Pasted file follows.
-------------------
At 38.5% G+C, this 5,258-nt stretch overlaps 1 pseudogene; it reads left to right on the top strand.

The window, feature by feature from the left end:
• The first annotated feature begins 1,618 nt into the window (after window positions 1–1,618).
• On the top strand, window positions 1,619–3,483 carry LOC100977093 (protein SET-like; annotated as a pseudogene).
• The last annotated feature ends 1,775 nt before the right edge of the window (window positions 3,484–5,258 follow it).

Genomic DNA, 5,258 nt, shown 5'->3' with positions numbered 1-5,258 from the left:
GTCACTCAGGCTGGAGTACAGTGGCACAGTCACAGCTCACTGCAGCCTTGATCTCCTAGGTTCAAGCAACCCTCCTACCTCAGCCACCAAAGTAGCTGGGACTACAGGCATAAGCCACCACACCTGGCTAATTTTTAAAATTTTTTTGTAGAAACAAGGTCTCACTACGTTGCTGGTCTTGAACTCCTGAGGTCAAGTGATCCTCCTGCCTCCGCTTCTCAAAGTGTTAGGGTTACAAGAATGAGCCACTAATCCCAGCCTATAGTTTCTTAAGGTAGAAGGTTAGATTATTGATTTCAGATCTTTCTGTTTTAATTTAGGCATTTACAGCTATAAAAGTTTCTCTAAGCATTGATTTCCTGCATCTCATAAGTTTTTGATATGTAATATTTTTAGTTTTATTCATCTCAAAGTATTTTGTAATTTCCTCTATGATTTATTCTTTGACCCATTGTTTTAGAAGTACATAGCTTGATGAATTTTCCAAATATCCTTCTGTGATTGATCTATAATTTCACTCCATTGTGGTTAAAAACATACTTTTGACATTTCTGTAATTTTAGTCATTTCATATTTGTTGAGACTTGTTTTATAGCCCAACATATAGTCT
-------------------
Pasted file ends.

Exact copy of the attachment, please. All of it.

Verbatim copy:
At 38.5% G+C, this 5,258-nt stretch overlaps 1 pseudogene; it reads left to right on the top strand.

The window, feature by feature from the left end:
• The first annotated feature begins 1,618 nt into the window (after window positions 1–1,618).
• On the top strand, window positions 1,619–3,483 carry LOC100977093 (protein SET-like; annotated as a pseudogene).
• The last annotated feature ends 1,775 nt before the right edge of the window (window positions 3,484–5,258 follow it).

Genomic DNA, 5,258 nt, shown 5'->3' with positions numbered 1-5,258 from the left:
GTCACTCAGGCTGGAGTACAGTGGCACAGTCACAGCTCACTGCAGCCTTGATCTCCTAGGTTCAAGCAACCCTCCTACCTCAGCCACCAAAGTAGCTGGGACTACAGGCATAAGCCACCACACCTGGCTAATTTTTAAAATTTTTTTGTAGAAACAAGGTCTCACTACGTTGCTGGTCTTGAACTCCTGAGGTCAAGTGATCCTCCTGCCTCCGCTTCTCAAAGTGTTAGGGTTACAAGAATGAGCCACTAATCCCAGCCTATAGTTTCTTAAGGTAGAAGGTTAGATTATTGATTTCAGATCTTTCTGTTTTAATTTAGGCATTTACAGCTATAAAAGTTTCTCTAAGCATTGATTTCCTGCATCTCATAAGTTTTTGATATGTAATATTTTTAGTTTTATTCATCTCAAAGTATTTTGTAATTTCCTCTATGATTTATTCTTTGACCCATTGTTTTAGAAGTACATAGCTTGATGAATTTTCCAAATATCCTTCTGTGATTGATCTATAATTTCACTCCATTGTGGTTAAAAACATACTTTTGACATTTCTGTAATTTTAGTCATTTCATATTTGTTGAGACTTGTTTTATAGCCCAACATATAGTCT